10:11 a.m. ET

Ted Cruz is never one to miss the opportunity to take a swipe at Hillary Clinton over her email scandal, but his campaign took it to a hilarious new level on Friday with an ad that spoofs the printer-destroying scene in Office Space.

As a woman in a pantsuit and two male companions take bats, feet, and fists to a server in a field, a man raps, "Damn it feels good to be a Clinton":

A Clinton never needs to explain what, why it is, what they've done or with who

A real Clinton knows that they're entitled and you don't get to know what they do.

Watch the shenanigans below. Jeva Lange

9:58 a.m. ET
Dimitrios Kambouris/Getty Images for Yeezy Season 3

It's been less than 24 hours since Kanye West debuted his new album, The Life of Pablo, in a splashy live show at Madison Square Garden — but true to form, the album is already stirring up controversy. Much of the backlash has stemmed from a couplet from the song "Famous," which seems to throw a cup of gasoline on the dying embers of West's long-standing feud with Taylor Swift: "I feel like me and Taylor might still have sex / I made that b---h famous."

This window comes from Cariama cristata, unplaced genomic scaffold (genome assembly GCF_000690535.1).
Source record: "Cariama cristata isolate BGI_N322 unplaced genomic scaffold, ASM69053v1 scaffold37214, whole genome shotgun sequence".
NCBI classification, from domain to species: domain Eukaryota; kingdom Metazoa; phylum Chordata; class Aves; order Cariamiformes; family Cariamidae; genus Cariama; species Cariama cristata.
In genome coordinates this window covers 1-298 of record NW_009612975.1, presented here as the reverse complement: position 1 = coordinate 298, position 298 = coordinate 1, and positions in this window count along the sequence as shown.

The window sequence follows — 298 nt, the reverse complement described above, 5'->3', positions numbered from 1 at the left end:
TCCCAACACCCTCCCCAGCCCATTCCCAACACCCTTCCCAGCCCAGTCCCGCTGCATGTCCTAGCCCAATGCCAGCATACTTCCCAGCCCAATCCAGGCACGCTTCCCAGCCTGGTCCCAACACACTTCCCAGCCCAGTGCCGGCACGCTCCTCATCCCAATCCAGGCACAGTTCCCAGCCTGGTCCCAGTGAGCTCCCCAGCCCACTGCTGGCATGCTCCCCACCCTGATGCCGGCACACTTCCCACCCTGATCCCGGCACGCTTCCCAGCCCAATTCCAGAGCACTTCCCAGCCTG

In the hours that followed, several members of the Swift camp reacted; her brother Austin posted a video of himself throwing away a pair of shoes from West's Yeezy fashion line, and friend Jaime King deleted her initial, enthusiastic posts about West's show, declaring herself, "so sad right now & disappointed right now."

Kanye West, being Kanye West, responded to the controversy via his preferred medium: a typo-laden tweetstorm, in which he claimed (1) that he ran the lyric by wife Kim Kardashian first; (2) that he had an hour-long phone conversation with Swift, in which she said the line "was funny" and "gave her blessings"; (3) that the line originated with Swift anyway, who allegedly told a mutual friend that she couldn't be mad at Kanye because he "made [her] famous!"